Kin Support of the Black Middle Class: Negotiating Need, Norms, and Class Background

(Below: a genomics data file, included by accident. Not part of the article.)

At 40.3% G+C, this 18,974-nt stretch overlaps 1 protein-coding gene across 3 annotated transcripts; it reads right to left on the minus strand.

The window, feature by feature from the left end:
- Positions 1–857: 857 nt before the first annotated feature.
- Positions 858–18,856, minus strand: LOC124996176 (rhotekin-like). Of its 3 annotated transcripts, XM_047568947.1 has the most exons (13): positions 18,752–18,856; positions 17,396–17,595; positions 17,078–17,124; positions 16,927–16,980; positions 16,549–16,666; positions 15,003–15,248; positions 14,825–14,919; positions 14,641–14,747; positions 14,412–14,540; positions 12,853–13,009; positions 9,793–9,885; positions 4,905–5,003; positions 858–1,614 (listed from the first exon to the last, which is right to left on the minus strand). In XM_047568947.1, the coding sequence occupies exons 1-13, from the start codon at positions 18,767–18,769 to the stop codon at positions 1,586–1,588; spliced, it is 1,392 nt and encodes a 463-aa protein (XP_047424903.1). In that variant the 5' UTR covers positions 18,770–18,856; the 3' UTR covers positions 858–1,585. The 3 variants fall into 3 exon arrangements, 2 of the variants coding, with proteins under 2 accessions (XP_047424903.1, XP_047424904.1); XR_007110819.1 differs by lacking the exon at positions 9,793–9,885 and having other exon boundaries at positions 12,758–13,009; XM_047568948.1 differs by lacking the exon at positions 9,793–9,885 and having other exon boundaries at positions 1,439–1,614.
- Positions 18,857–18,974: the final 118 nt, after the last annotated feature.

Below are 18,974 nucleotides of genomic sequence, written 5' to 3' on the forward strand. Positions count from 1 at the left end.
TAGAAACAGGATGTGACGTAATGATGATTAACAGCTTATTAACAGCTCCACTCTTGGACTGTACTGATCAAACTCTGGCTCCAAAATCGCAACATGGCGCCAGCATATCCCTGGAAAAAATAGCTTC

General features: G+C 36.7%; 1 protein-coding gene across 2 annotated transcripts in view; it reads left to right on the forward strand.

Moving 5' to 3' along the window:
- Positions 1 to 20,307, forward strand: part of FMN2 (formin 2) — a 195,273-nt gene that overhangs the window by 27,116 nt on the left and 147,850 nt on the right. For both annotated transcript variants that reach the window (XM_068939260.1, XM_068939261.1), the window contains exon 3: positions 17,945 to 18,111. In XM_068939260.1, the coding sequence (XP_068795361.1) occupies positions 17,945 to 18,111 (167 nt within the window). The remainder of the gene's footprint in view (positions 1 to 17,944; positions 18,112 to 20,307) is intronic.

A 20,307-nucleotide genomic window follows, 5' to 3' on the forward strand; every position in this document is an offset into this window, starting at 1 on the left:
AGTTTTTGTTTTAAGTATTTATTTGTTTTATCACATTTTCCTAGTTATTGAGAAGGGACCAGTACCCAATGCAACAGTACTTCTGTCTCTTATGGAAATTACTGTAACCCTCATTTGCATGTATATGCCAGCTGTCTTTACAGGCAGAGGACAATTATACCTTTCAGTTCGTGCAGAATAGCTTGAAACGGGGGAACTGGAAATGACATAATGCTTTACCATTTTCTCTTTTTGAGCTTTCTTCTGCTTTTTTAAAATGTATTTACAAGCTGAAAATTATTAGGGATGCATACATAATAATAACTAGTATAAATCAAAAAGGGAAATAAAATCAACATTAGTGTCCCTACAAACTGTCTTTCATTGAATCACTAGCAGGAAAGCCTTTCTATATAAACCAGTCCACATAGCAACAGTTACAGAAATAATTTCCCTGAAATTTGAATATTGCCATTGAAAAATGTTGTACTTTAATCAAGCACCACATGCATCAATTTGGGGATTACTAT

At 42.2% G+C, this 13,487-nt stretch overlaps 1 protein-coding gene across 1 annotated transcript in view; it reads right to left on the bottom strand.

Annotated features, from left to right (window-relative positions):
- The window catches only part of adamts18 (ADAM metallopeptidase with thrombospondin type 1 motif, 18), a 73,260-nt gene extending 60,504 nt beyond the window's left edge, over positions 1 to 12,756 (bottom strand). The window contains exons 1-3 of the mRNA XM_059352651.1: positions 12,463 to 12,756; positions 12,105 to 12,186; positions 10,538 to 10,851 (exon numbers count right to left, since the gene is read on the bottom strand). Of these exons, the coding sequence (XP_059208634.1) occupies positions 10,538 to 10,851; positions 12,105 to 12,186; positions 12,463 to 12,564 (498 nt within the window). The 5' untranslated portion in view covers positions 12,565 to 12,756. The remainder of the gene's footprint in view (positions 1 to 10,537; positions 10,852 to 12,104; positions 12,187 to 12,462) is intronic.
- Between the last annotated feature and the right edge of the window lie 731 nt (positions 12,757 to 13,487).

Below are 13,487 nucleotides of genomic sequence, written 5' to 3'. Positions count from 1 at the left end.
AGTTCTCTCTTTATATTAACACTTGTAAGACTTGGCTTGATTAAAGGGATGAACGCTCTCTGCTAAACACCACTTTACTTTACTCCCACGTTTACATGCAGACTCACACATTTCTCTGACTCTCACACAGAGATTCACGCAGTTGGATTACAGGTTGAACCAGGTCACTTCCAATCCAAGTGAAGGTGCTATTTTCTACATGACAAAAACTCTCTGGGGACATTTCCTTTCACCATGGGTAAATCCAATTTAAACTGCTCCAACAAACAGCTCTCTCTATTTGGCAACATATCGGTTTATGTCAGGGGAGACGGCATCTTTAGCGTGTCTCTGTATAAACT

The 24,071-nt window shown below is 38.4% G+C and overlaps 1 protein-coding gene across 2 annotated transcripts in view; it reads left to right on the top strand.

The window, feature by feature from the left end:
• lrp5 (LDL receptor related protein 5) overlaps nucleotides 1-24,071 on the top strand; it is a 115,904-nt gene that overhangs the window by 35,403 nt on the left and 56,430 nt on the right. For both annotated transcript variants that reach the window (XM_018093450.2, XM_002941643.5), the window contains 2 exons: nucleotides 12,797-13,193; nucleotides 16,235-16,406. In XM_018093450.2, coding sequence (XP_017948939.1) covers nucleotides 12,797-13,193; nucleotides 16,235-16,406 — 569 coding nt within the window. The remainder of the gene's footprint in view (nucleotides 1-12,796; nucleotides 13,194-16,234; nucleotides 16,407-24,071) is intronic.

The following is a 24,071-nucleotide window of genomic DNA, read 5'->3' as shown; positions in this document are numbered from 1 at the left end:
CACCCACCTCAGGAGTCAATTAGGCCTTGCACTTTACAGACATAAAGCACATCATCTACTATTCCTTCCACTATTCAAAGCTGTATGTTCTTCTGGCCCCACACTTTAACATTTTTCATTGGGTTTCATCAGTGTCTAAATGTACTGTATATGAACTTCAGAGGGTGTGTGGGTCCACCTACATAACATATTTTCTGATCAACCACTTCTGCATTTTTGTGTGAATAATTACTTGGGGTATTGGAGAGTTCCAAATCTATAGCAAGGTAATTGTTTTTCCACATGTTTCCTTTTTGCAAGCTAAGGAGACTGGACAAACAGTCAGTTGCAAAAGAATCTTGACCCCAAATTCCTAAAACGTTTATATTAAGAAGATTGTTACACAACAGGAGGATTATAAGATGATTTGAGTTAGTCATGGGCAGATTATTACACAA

In comparison to middle-class Whites, middle-class African Americans disproportionately provide financial support to their low-income family members. Evidence suggests that this practice is both essential for its low-income recipients and economically detrimental for Black middle-class givers. Scholars often oversimplify Black middle-class identity by describing kin support as motivated solely by racial identity. Gathering insight from 41 in-depth interviews, this article interrogates the conditions under which, despite their financial own vulnerability, middle-class Black families offer kin support. This study explores variations in Black middle-class racial ideology and observes how other dimensions of identity, such as class background, influence attitudes and decision-making towards family. This article demonstrates how socioeconomic background shapes the ways the Black middle class negotiates expectations of kin support and details three kin support approaches as either strategies for social mobility, tools reserved for short-term lending, or opportunities to repay unsettled childhood debts. This work contributes to our understanding of how the Black community deploys kin support, illuminates how the Black middle class makes sense of racial norms around giving, and centers class background in our intersectional understanding of identity.